Guilty Secret #1
“Puns,” one of my high school English teachers was fond of intoning, “are the lowest form of wit.”
Whenever she said that, I sat with a blankly innocent look on my face.
Did Miss Wilson know what went on in my family??? We were inveterate punsters, cackling and chortling around the dinner table. And my friends and I weren’t immune to puns in and around school, either.
However, you can be certain that no intentional pun ever slipped into any of the writing I did for Miss Wilson.
Guilty Secret #2
This one isn’t so secret, unfortunately: I am neither athletic nor graceful. I drop things, I spill things, I run into things, I trip over things.
I’ve learned to consider, most of the time, what might go wrong before I embark on a tricky endeavor like taking a glass off a shelf or walking along an innocuous-looking sidewalk.
Guilty Secret #3
I find nearly everything funny, including pun-prohibiting teachers or my own pratfalls.
These three not-so-secret secrets make me prone to writing cozy mysteries. (Confess—you thought I was going to say they made me prone on the sidewalk, didn’t you?) How could I not be drawn to a genre in which book titles tend to be puns, characters can make mistakes and laugh at themselves and with their friends, and things can, and often do, go very wrong?
And there’s more to love. Cozy characters (except for villains and villainous suspects) are like our favorite colleagues, our best friends, and beloved family members who make us laugh.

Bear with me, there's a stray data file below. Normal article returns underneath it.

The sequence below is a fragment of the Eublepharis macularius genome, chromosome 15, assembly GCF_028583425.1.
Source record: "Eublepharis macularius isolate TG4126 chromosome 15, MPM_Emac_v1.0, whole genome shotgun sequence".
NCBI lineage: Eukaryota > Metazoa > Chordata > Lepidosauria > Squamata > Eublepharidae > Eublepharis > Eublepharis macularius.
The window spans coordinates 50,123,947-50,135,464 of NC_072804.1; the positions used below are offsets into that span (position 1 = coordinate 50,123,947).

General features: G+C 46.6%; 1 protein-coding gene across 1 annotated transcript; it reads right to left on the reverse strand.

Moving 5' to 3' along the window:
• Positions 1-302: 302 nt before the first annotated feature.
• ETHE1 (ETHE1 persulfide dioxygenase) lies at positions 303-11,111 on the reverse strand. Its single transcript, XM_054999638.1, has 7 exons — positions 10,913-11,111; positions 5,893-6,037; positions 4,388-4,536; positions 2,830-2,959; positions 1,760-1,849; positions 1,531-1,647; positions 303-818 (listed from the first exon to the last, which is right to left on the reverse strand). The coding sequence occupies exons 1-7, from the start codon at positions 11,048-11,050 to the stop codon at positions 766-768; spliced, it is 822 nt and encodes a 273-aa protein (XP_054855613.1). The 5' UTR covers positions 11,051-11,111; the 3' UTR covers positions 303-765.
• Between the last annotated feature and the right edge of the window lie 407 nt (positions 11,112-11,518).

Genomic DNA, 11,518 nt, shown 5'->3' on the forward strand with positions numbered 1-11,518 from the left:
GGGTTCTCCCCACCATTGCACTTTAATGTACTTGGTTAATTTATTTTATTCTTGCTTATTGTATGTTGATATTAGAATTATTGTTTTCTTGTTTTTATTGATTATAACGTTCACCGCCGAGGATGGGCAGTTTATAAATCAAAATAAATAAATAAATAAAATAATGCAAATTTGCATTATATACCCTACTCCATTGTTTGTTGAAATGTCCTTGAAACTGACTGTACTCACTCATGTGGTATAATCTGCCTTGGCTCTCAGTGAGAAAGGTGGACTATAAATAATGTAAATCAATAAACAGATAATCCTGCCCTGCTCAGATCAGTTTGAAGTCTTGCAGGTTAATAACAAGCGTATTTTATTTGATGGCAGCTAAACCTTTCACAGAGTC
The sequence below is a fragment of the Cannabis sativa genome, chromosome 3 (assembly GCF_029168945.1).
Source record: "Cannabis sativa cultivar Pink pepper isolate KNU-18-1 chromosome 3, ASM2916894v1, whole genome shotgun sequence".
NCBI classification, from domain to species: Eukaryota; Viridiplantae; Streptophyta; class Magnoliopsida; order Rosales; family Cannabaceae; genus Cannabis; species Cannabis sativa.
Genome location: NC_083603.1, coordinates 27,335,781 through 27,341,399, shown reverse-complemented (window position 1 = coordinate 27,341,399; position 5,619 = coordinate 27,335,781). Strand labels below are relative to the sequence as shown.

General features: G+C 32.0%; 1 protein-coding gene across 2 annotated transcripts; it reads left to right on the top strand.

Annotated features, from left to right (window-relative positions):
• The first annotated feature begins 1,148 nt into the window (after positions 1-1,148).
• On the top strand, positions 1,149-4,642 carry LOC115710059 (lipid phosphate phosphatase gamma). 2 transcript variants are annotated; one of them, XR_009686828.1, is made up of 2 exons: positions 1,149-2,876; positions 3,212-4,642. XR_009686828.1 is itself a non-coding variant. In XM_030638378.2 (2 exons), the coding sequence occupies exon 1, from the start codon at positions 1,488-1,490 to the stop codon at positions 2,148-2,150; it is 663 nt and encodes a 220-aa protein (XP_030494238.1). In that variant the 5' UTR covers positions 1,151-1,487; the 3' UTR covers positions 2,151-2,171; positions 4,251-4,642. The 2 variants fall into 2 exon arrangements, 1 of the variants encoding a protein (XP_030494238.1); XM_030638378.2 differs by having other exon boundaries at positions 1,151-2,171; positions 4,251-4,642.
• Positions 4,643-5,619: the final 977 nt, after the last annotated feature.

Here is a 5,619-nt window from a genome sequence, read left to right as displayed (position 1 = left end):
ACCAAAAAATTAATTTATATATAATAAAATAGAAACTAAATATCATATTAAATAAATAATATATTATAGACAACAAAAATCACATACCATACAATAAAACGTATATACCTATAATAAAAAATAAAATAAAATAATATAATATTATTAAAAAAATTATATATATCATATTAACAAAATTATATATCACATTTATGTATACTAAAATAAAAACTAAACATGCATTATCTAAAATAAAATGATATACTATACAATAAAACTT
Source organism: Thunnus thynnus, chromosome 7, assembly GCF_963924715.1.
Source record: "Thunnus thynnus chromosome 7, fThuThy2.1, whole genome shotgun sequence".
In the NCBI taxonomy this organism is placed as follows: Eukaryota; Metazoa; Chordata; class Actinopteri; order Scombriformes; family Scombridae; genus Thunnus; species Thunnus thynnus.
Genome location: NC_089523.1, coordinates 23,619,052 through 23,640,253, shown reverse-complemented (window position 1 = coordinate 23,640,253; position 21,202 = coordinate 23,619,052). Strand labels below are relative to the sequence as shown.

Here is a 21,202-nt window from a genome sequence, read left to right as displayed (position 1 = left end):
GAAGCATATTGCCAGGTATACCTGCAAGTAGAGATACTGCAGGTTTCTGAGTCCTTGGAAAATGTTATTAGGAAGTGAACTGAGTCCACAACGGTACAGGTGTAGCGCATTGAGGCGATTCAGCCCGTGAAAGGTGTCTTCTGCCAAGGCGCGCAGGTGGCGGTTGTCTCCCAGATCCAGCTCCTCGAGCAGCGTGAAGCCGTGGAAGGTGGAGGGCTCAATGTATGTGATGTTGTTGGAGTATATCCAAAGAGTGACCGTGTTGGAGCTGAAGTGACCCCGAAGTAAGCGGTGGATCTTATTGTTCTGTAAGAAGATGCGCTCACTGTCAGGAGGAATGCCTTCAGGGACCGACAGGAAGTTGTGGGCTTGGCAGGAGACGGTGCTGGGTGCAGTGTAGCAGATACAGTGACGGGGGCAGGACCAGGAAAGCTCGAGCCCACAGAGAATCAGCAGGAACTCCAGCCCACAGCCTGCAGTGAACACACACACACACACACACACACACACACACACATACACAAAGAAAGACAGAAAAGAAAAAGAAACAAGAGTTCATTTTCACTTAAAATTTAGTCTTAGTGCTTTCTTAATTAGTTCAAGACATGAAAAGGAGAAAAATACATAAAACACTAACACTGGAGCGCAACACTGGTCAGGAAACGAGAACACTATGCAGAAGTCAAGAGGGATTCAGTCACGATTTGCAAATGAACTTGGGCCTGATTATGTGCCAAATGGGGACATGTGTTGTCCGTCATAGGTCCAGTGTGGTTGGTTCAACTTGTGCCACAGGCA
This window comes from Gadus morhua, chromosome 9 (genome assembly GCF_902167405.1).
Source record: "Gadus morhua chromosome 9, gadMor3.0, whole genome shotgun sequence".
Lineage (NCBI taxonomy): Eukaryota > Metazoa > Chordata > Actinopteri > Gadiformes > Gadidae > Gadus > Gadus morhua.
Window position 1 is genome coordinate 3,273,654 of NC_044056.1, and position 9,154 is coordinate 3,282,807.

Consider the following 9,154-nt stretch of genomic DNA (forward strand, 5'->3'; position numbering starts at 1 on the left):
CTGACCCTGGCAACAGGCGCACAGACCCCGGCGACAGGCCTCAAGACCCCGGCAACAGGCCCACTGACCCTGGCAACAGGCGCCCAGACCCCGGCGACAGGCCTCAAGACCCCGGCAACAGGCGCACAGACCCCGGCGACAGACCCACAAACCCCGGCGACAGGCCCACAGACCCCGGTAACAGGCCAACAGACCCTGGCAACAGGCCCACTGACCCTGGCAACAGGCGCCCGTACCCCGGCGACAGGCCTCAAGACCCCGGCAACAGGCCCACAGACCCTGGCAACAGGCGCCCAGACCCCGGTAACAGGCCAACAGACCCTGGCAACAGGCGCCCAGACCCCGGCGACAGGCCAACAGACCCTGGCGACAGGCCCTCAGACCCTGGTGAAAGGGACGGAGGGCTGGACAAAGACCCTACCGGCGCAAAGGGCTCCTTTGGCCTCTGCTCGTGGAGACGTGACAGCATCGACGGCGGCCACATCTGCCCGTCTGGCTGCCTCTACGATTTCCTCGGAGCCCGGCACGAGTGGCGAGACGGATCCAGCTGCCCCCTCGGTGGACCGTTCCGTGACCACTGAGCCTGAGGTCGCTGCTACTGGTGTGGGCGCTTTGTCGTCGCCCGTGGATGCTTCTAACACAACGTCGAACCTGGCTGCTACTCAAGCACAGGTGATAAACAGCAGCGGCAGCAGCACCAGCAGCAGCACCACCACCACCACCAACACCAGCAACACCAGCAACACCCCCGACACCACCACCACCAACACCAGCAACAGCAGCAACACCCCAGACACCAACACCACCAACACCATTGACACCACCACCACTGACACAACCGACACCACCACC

When things go wrong, cozy characters (except for those villains and villainous suspects) pull together. Eventually, they make everything right again, or as right as it can be when a victim is gone forever. Justice is done.
Nothing will ever quite be the same for our cozy characters, but they learn and grow from their experiences, and when another crisis occurs, they’re ready to tackle it.
And they just might crack a pun or two along the way.
Please don’t tell Miss Wilson.
Wait, though. Could Miss Wilson have been joking . . . ? ? ?
Emily Westhill runs the best donut shop in Fallingbrook, Wisconsin, alongside her retired police chief father-in-law and her tabby Deputy Donut. But after murder claims a favorite customer, Emily can’t rely on a sidekick to solve the crime—or stay alive.
If Emily has learned anything from her past as a 911 operator, it’s to stay calm during stressful situations. But that’s a tall order when one of her regulars, Georgia Treetor, goes missing. Georgia never skips morning cappuccinos with her knitting circle. Her pals fear the worst—especially Lois, a close friend who recently moved to town. As evening creeps in, Emily and the ladies search for Georgia at home. And they find her—murdered among a scattering of stale donuts . . .
Disturbingly, Georgia’s demise coincides with the five-year anniversary of her son’s murder, a case Emily’s late detective husband failed to solve before his own sudden death. With Lois hiding secrets and an innocent man’s life at stake, Emily’s forced to revisit painful memories on her quest for answers. Though someone’s alibi is full of holes, only a sprinkling of clues have been left behind. And if Emily can’t trace them back to a killer in time, her donut shop will end up permanently closed for business . . .